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Pleasanton Ukulele Band performing today at the Firehouse

Band incorporates solos, duets, trios, quartets in its performances

The lively little ukulele -- evocative of the Hawaiian islands and college kids in the 1920s -- will reach new heights locally when the Pleasanton Ukulele Band appears at the Firehouse Arts Center Sunday.

"In this area I have never seen an amateur ukulele group perform in a legitimate theater," said band director Leonard Cooper. "I am very excited about doing it."

Cooper has been a musician all his life. He majored in music with an emphasis in voice and minored in drama at San Jose State University, and he worked as a music specialist in the Dublin school district for 34 years until he retired in 2001.

The guitar was his primary instrument until about nine years ago, when he fell hard for the ukulele.

"I was pretty much into guitar, I used to teach guitar for Cal State Extension," Cooper recalled. "Then my wife and I were staying at a resort (in Hawaii) and they had a free ukulele lesson. I just loved it."

"The ukulele is an instrument of its own, with its own culture and its own background," said Cooper, who pronounces it the Hawaiian way -- "oo-kulele."

"It came to Hawaii around 1890," he said.

When Hawaiian sugar cane plantations recruited from Portugal, the workers often arrived toting guitars and something similar but with fewer strings that was called a machete, Cooper said. In Hawaii the smaller instrument caught on and became known as a ukulele, which means "jumping flea."

After his introduction to playing the ukulele in Hawaii, Cooper continued to enjoy it back home in Pleasanton. When Jams Music Store opened in Dublin and hosted a ukulele night in the fall of 2013, he attended.

"A lot of people showed up, and we had a wonderful time," Cooper said. "I said, 'When can we do this again?'"

He gathered contact information and decided to host a ukulele evening himself.

"Ten or 15 people showed up," he said. "For a year and a half, every Tuesday, we met in my house."

His wife Ilene also joined in the fun, and her sisters Fran and Roz. Now their granddaughter Sophie also plays.

Cooper began to teach ukulele for the city of Pleasanton, with five-week beginning and intermediate classes. When the Tuesday group of players outgrew his house, he had the idea to start a performance group.

"I said, let's call this an advanced masters class, and we can hold it at the Senior Center," Cooper said. "So the city of Pleasanton now sponsors the Pleasanton Ukulele Band."

Once someone has graduated from the second ukulele class, he or she is invited to join the masters class. Those who already play the ukulele can audition, but Cooper estimates that 80% of the members are his former students.

"The goal of this masters class is performance," he added. "Most of all the ukulele groups in the area get together, play songs and that's it. Our goal is performance, and we actually have rehearsals."

The ukulele players also sing along with the music.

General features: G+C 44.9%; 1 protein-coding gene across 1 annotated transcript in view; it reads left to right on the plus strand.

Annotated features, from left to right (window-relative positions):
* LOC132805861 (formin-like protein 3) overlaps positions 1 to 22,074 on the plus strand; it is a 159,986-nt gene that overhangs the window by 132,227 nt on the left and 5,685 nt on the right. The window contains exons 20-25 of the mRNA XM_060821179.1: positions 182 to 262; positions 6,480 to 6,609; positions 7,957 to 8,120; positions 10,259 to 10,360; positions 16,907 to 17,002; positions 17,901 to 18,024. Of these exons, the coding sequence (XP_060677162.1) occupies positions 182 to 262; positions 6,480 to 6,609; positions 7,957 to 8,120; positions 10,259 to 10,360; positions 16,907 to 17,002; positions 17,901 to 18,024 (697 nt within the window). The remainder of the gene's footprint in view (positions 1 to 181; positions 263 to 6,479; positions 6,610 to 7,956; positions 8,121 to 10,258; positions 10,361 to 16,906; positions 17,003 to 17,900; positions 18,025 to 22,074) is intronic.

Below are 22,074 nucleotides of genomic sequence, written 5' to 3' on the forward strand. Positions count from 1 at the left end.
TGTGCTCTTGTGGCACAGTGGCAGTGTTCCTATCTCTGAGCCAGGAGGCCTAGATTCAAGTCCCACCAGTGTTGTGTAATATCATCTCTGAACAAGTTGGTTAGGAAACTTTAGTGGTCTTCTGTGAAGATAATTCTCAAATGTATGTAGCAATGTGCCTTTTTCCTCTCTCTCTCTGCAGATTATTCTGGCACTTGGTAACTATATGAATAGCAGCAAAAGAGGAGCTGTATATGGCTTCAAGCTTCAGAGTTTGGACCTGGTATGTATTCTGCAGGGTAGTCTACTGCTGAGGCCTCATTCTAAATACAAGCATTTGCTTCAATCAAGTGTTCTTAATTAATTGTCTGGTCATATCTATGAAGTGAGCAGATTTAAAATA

"There are very few ukulele soloists in the world, 99% of us use the ukulele as an accompanying instrument -- it accompanies the voice," Cooper explained. "Many of those who join my group say they don't want to sing, but once they get into the group, everybody around them is singing and they want to sing."

The group also has some who just sing, as well as dancers and percussionists. Sometimes the Pleasanton Ukulele Band is joined by other dancers, from Island Spice Polynesian Dancers out of San Jose.

"We do not only Hawaiian songs, but all genres, '50s and '60s and some early '40s stuff," Cooper said.

Radio and early television star Arthur Godfrey brought the instrument into mainstream music and used it to play popular songs of the time, he noted.

Cooper said that a year and a half ago, the band put in its application to perform at the Northern California Ukulele Festival, which was celebrating its 20th anniversary, and one of the stipulations was they had to perform a number with the word "ukulele" in the title or lyrics.

"We didn't know that many songs that had ukulele so we submitted 'The Strumming Ukulele Song of Company B,' and they accepted that," Cooper said with a laugh. That song is now one of the band's standards.

Although some music may come from the Mainland, the band members wear Hawaiian shirts to perform.

"We tried having everyone wear the same one, but then we kept adding new members," Cooper said.

The Pleasanton Ukulele Band now incorporates solos, duets, trios and quartets into its performances to put on the very best show it can, performing often at senior residences, Alden Lane Nursery and at the 1st Wednesday Street Parties in Pleasanton. But the show at the Firehouse Arts Center will be something special.

"We've been working very hard," Cooper said. "I would love to have the theater filled up."

Ukulele fun

What: "With Just Four Strings," an afternoon featuring ukulele music, singing and hula dancers

Who: Pleasanton Ukulele Band

When: 2 p.m., Sunday, Aug. 30

Where: Firehouse Arts Center, 4444 Railroad Ave.

Tickets: $10; call 931-4848 or visit www.firehousearts.org or the box office.

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